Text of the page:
When expanding our analysis to cellulose ethers with methyl or hydroxyethyl groups, we observed circa 10-fold reduction of emission intensities from bound h-FTAA compared to the signal obtained when bound to M. cellulose (Fig. 2h). Interestingly, emission from h-FTAA bound to hydroxypropylated cellulose was indistinguishable from the background signal of unbound h-FTAA. Collectively, these data suggest that any modification of the cellulose polysaccharide significantly affects the binding of the oligothiophene. R-groups present on the polysaccharide chain appear to alter molecular surface geographies, effectively altering the interactions with h-FTAA.

Stereochemical selectivity of h-FTAA for β-linked glucans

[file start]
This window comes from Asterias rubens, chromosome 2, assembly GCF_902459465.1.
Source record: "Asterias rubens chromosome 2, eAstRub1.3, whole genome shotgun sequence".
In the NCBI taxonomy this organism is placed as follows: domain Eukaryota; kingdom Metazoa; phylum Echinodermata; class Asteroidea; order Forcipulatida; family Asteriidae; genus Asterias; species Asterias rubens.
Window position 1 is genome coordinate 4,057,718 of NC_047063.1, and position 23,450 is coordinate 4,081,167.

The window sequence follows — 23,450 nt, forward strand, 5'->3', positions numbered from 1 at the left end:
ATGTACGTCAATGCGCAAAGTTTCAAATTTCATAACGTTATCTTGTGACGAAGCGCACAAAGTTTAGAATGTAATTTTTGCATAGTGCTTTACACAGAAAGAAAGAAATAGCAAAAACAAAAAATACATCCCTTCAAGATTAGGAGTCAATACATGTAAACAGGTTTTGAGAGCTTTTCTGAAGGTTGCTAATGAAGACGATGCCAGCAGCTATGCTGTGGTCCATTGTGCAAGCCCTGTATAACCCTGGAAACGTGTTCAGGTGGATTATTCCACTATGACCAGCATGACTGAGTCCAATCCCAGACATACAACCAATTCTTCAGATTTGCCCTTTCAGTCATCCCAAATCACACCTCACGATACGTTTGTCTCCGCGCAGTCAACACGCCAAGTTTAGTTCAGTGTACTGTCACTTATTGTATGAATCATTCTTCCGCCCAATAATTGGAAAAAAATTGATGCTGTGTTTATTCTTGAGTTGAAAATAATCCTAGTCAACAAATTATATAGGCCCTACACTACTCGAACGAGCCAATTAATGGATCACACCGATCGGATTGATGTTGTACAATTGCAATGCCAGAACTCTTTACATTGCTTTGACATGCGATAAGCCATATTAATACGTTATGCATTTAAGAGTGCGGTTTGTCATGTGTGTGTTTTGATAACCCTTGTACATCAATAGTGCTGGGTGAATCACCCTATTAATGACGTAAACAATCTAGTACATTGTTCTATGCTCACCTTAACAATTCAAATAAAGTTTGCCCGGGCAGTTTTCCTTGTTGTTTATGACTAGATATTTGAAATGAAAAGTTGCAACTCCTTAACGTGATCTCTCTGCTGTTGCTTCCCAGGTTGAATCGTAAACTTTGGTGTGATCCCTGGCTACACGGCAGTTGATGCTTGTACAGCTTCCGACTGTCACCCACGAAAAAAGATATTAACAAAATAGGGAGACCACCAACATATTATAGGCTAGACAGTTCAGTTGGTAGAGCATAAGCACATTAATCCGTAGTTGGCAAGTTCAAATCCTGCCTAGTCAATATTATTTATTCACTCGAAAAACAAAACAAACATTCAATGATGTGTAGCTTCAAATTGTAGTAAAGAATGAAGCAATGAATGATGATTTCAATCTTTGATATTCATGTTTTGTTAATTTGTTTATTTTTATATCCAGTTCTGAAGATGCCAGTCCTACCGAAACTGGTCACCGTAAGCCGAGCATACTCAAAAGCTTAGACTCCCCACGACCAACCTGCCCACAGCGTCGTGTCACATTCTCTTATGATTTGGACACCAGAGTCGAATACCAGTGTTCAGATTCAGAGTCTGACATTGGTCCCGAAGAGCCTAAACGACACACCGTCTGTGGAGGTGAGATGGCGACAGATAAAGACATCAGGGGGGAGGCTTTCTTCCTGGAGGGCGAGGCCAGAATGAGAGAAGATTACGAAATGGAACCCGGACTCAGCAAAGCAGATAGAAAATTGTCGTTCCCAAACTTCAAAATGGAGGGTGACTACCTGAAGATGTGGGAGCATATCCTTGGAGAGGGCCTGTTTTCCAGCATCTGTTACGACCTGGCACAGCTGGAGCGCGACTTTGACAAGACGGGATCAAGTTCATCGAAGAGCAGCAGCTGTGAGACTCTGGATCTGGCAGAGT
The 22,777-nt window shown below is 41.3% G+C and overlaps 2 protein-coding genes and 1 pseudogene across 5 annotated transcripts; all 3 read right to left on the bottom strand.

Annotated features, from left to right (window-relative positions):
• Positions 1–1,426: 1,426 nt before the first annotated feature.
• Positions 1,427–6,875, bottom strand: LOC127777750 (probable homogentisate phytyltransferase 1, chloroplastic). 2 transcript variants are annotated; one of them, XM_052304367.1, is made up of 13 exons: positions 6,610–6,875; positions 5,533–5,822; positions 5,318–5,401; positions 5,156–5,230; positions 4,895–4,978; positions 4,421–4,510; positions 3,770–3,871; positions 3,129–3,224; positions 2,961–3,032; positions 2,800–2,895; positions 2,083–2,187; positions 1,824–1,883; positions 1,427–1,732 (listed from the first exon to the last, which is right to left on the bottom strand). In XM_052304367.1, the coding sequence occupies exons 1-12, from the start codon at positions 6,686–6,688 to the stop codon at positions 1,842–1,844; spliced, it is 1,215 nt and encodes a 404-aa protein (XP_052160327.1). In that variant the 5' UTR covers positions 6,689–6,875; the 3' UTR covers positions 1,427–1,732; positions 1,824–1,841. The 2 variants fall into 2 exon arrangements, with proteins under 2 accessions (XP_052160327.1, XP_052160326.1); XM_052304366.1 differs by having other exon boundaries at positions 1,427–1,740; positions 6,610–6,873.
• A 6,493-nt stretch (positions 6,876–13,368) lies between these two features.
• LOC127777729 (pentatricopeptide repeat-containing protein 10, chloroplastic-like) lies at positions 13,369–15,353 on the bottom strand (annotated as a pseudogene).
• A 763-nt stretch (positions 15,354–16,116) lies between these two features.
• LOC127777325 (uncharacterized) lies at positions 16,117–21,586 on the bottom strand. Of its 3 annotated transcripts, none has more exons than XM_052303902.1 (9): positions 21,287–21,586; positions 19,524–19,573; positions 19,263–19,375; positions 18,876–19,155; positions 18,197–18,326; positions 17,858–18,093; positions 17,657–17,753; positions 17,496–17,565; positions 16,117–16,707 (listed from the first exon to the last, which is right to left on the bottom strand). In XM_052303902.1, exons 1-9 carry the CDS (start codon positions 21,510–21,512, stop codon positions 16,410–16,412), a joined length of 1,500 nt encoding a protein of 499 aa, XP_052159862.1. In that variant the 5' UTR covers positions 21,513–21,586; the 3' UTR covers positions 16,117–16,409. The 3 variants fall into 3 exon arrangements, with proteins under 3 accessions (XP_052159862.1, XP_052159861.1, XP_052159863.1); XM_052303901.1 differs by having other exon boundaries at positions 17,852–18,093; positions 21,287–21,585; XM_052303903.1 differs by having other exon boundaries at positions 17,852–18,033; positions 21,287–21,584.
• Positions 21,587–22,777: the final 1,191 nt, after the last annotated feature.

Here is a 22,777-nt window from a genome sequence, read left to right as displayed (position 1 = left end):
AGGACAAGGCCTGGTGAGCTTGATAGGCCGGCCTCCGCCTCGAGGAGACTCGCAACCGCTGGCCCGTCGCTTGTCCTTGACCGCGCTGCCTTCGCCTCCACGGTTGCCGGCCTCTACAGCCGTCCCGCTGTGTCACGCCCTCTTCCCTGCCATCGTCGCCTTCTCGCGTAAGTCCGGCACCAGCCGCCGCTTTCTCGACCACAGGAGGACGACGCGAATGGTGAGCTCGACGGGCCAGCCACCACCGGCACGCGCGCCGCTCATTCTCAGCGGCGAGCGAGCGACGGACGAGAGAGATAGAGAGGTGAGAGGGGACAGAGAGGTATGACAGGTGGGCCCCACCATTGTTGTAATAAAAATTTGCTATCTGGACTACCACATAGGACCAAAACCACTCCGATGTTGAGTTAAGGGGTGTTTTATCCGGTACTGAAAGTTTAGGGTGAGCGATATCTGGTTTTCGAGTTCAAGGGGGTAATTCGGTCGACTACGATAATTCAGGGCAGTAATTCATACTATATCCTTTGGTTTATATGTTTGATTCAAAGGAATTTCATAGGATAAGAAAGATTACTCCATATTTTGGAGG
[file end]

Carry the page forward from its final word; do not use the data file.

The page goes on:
Observing the exceptional sensitivity of h-FTAA to minute changes in polysaccharide lengths and chemical modifications, we next analysed whether optical recording of h-FTAA interacting with glucans can be applied as a novel method to detect stereochemical differences in glycosidic linkages. We therefore mixed h-FTAA with M. cellulose, laminarin, starch, amylose, amylopectin, glycogen and dextran (Supplementary Table 2), collected excitation spectra of each mixture and identified the wavelengths representing peak amplitudes using Normalised Spec-Plots (Supplementary Fig. 2a–h). Analysis of the emitted fluorescence from each sample excited at 500 nm, known to induce maximum emission from h-FTAA bound to cellulose, showed distinctly lower RFUS for the tested glucans compared to cellulose (Supplementary Fig. 2i). Plotting RFUS versus excitation λmax from each individual spectrum, the striking difference was made apparent. All glucans with α configurated glucopyranosyl units formed a tight cluster distinctly overlapping the signal from unbound h-FTAA (Fig. 3). In contrast, binding to laminarin, a glucan with primarily β(1 → 3) and β(1 → 6) configuration, resulted in +15 nm change in excitation λmax and 1.9-fold increase in RFUS. The optical shift was further enhanced for h-FTAA bound to cellulose showing a red shift of +54 nm in excitation λmax and 27.5-fold increase in RFUS compared to the unbound h-FTAA. Collectively, this demonstrates a very high selectivity of h-FTAA for β glycosidic bonds. To determine if this selectivity was influenced by the insolubility or the crystalline morphology of M. cellulose, h-FTAA was mixed with samples of cellulose nanofibrils and amorphous cellulose. The excitation spectrum of each sample was collected and analysed on Normalised Spec-Plots (Supplementary Figure 2j,k). Analysis showed that the optical signature of h-FTAA bound to cellulose nanofibrils and amorphous cellulose were identical to that of h-FTAA binding to M. cellulose (Supplementary Figure 2a), with excitation λmax at 508.5 nm flanked by accessory peaks. This indicated that the cellulose optical signature of h-FTAA is independent of the solubility and morphology of cellulose. Optical recordings of h-FTAA may therefore be applied as a novel, rapid, non-disruptive method to determine the stereochemistry of glycosidic linkages in glucans.